Savvy leaders have been doing this throughout the last two+ years, as their employees have gone through the upheaval of new working conditions, life-style changes, and crazy demands. Stories reconnect employees to each other and the company by creating a common understanding of what’s happened and how things are evolving. Reconnecting to the mission through stories is a powerful way to remind employees why they joined the company and reinforce why they stay. Finally, stories are especially important if you are moving to hybrid or WFH because they reinforce connections with others and build community, making “remote” feel less alone, especially for newer employees.

CMR Institute’s eBrief “Storytelling” may be a helpful resource to support this recommended action step.

Ensuring A Resilient Workforce

Without a doubt, leaders are challenged on many fronts, and ensuring an engaged and resilient workforce is paramount.  Focusing on the basics—trust and confidence—provides a solid foundation for creating and engaging learning-ready and resilient employees, positioning them and your company for success.

To learn more about building a resilient workforce, take a look at CMR’s Leadership and Management eModules.

About The Author

Sharon J. Confessore, PhD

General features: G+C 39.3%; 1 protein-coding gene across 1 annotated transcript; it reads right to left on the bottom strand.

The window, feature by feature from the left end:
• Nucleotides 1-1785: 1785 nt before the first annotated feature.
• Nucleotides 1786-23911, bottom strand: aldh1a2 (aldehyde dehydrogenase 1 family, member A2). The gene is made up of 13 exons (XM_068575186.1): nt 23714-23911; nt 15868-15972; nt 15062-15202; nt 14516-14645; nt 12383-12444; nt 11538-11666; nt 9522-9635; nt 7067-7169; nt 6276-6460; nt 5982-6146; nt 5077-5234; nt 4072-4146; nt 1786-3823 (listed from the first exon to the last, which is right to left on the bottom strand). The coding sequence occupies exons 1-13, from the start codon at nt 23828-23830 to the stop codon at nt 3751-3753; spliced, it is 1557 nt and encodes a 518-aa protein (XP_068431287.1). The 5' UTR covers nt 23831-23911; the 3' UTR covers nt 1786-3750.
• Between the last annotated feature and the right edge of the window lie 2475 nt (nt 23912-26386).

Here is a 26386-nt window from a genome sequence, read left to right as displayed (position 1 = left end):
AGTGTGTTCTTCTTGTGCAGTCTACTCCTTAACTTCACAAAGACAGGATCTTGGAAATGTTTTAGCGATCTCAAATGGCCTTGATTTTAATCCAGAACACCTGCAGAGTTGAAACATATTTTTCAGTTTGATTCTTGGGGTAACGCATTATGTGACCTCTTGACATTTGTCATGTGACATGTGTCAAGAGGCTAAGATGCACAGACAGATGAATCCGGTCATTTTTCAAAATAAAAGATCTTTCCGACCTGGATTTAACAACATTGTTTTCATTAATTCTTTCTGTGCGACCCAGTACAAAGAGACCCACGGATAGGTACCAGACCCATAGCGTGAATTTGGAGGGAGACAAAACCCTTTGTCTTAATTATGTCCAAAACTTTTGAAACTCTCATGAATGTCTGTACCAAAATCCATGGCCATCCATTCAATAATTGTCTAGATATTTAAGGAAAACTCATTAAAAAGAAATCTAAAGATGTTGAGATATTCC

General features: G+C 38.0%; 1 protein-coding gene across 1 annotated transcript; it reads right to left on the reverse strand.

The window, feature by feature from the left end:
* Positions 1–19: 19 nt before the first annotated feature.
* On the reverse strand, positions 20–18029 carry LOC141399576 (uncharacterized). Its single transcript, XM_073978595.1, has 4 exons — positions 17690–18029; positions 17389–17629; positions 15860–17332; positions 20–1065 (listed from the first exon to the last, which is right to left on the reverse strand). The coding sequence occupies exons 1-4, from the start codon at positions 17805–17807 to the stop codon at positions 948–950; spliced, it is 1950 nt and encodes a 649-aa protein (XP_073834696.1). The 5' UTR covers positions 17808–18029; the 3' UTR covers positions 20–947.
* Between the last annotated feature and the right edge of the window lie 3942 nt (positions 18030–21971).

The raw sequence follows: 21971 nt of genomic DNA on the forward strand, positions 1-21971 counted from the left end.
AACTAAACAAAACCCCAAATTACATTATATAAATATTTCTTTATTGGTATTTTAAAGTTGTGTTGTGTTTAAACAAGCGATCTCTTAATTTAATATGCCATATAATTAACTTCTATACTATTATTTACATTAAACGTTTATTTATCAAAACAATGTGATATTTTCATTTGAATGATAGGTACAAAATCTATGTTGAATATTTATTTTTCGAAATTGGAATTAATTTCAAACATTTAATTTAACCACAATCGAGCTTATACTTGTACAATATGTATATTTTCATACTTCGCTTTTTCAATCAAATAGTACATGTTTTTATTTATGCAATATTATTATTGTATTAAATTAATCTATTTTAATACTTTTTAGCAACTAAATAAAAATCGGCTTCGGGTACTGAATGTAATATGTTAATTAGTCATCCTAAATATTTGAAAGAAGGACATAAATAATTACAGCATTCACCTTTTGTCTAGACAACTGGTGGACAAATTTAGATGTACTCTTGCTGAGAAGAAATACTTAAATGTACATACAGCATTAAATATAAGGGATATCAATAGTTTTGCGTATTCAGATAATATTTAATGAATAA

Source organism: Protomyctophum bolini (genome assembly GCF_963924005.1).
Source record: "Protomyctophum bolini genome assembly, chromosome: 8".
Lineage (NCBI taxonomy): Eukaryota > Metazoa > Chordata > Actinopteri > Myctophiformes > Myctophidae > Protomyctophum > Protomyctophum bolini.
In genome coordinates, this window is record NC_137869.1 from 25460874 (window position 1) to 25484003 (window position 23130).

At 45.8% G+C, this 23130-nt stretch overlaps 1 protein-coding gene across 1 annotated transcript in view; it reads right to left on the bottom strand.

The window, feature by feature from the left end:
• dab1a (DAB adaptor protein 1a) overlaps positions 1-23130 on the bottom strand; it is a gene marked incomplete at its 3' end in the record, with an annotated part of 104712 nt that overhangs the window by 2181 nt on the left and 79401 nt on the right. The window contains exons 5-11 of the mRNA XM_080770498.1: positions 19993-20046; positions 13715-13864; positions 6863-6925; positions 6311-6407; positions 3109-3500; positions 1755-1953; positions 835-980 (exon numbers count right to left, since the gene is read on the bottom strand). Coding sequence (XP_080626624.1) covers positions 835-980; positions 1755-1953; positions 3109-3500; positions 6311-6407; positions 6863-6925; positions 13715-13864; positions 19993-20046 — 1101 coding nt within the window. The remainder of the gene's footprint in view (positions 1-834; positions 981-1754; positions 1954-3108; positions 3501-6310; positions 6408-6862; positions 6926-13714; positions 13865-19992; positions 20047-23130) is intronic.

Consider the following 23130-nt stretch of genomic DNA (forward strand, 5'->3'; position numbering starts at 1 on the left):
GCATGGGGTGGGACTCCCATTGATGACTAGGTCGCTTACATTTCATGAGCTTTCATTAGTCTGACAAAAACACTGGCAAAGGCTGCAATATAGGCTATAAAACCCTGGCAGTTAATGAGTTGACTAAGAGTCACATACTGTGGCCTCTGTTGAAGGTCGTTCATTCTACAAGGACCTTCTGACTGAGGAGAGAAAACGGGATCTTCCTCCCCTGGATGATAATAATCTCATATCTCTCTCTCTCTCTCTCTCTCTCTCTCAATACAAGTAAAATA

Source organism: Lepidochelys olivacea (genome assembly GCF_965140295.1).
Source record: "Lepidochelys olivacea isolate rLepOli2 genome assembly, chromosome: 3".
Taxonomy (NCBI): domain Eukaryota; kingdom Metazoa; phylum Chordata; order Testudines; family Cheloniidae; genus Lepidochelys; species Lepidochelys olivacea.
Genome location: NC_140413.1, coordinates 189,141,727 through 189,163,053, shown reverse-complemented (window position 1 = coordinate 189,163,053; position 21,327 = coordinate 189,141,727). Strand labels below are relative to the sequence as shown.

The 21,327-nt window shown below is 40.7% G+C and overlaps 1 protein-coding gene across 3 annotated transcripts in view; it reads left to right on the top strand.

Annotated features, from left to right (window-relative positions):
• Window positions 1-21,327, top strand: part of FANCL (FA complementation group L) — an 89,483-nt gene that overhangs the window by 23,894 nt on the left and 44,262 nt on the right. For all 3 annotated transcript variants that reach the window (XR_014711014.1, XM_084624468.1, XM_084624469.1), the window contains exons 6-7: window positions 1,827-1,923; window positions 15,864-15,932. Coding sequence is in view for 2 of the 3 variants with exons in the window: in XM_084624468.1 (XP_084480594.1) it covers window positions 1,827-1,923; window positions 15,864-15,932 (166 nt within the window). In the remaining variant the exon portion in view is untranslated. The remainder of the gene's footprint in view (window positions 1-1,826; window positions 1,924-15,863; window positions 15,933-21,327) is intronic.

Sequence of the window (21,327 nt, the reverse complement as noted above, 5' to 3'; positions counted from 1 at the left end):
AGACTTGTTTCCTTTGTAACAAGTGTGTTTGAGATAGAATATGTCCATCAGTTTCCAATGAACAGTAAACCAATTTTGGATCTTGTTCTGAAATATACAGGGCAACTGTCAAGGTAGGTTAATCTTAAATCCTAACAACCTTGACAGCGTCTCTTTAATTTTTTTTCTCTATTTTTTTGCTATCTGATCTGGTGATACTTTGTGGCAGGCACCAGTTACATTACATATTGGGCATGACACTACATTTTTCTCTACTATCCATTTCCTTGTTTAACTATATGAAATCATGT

Principal and Founding Partner, HRDEnterprises, LLC

Sharon Confessore is a learning and organization effectiveness leader known for inspiring others to leverage learning, change, organization culture, and leadership development to achieve results. An innovative talent development leader and strategist in healthcare organizations and a skilled coach and thought partner to executive leaders, she lead corporate-wide transformations, created clinician leadership programs, and executed corporate-wide assessments and redesigns to maximize the human potential in her organizations.

Sharon is a member of the Board of Directors of CMR Institute. She is a Principal and founding member of CSuite3, a professional services firm that partners with organizations to create new talent development and learning solutions. Sharon’s professional experience also includes Chief Learning Officer at Bon Secours Health System in Marriottsville MD, Sr. Director of Organization Effectiveness and Talent Development at Kaiser Permanente, and Associate Professor at George Washington University. She has co-authored a book on self-directed learning and completed numerous articles and presentations focusing on leadership development, learning systems design, and change management. Her most recent article addresses developing emerging leaders during chaotic times.